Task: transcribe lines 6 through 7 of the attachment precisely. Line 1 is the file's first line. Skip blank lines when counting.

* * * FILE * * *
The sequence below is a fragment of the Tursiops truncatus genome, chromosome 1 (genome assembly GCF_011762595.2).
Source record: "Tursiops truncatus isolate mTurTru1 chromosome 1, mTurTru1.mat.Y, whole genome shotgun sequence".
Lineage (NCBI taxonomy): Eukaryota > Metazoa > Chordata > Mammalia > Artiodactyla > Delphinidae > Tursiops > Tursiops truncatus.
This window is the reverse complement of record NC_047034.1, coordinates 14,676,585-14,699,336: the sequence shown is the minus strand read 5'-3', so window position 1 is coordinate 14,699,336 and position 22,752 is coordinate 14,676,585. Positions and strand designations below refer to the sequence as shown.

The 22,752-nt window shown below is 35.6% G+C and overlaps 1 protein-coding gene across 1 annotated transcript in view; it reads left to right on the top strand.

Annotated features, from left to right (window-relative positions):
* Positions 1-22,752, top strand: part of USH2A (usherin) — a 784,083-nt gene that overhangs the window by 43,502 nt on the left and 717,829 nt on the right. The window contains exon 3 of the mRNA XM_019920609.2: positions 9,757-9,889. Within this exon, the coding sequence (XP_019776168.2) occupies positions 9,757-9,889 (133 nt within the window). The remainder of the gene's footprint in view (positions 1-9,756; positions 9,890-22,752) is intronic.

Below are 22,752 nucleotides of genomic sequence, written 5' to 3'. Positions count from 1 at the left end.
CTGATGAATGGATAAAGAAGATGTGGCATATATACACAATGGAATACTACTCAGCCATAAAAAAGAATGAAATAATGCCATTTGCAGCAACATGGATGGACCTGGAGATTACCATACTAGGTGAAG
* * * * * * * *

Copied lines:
Annotated features, from left to right (window-relative positions):
* Positions 1-22,752, top strand: part of USH2A (usherin) — a 784,083-nt gene that overhangs the window by 43,502 nt on the left and 717,829 nt on the right. The window contains exon 3 of the mRNA XM_019920609.2: positions 9,757-9,889. Within this exon, the coding sequence (XP_019776168.2) occupies positions 9,757-9,889 (133 nt within the window). The remainder of the gene's footprint in view (positions 1-9,756; positions 9,890-22,752) is intronic.